Judy Duquette of Smithfield, Rhode Island, clearly remembers when in 1993 her then 18-month-old son began changing.
“Until then, it looked like things were going well for Eric,” said 48-year-old Duquette in a telephone interview. “He’d been saying about 12 different words and suddenly around 18 months those words were gone. He began having poor eye contact, wouldn’t point to things or engage us, and had poor coordination. He lined things up. He would pile his toys into a mountain in his room and had little interest in playing with them.”
She described other behaviors: “He had no imitation skills and had difficulty waiting, sitting, and attending. He had little interest in other children. He had self-stimulatory behaviors like jumping up and down and flapping his arms. He seemed deaf-like and had difficulty following directions.”
When Eric was almost 4, a physician diagnosed autism. A National Institutes of Health website states that autism causes “severe and pervasive impairment in thinking, feeling, language, and the ability to relate to others.” Its severity ranges widely over a spectrum. Said Duquette, “After the diagnosis, I saw a newspaper article about a woman running a support group (for mothers of children with autism). One mom there was talking about her in-home program. She kept her child engaged all day and I thought I could do it, too.”
The woman’s program was similar to one Duquette would read about in a book called “Let Me Hear Your Voice,” in which a mother claimed “triumph” over autism in her two children by, in part, engaging them in purposeful interaction every waking hour.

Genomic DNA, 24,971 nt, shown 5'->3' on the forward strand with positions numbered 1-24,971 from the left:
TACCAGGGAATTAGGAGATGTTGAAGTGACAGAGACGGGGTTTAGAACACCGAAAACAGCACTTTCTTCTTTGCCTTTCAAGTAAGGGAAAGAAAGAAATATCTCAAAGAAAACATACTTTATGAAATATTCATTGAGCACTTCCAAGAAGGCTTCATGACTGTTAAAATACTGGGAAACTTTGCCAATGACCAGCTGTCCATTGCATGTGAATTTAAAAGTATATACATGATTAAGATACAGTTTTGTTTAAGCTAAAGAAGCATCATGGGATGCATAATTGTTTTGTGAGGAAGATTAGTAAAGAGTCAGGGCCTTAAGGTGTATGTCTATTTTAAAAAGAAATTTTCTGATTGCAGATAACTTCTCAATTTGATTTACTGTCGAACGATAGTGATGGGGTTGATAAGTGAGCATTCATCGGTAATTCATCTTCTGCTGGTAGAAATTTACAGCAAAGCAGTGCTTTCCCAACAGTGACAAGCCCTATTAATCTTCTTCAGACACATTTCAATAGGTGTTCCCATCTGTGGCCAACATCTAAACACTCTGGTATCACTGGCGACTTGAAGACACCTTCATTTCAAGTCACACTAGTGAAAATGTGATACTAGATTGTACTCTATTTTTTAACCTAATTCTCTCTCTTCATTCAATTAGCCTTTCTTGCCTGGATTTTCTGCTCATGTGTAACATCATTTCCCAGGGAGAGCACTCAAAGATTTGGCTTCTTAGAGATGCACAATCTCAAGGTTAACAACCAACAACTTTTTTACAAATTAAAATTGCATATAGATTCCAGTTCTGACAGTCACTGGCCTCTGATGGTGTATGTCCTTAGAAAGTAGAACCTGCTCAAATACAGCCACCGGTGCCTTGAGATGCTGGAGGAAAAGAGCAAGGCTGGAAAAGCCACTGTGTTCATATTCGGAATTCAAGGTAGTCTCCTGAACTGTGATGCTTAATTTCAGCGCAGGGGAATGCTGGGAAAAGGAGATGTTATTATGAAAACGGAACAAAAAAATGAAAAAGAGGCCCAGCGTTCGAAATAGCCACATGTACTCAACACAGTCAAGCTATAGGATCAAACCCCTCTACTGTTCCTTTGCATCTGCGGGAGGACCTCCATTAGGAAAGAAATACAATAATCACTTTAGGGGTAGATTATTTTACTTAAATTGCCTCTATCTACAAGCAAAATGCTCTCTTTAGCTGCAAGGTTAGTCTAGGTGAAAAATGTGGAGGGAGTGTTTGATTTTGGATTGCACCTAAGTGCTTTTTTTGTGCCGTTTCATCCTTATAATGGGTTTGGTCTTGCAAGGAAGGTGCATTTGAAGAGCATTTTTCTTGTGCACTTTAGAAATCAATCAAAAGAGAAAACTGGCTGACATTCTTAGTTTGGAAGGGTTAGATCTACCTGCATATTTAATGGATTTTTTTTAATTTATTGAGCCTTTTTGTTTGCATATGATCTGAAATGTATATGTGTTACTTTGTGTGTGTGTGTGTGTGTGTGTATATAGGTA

“But to do this,” said Duquette, “you had to have a distraction-free environment. For the most part, we homeschooled, but I also sent him to public school. He was engaged all day long. It was hard to do and there were many days I cried and he cried.”
When engaging her son, Duquette broke down learning tasks into small steps and reinforced good behavior. Because he was nonverbal, she initially taught communication using pictures. At age 5, he began speaking single words. When Eric was socially inappropriate, she tried extinguishing and replacing those behaviors. In essence, Eric’s life became Duquette’s.
Next week: Learn how Eric graduated second in his high school class, was a nationally recognized Spanish student, and has plans to become a pharmacist.
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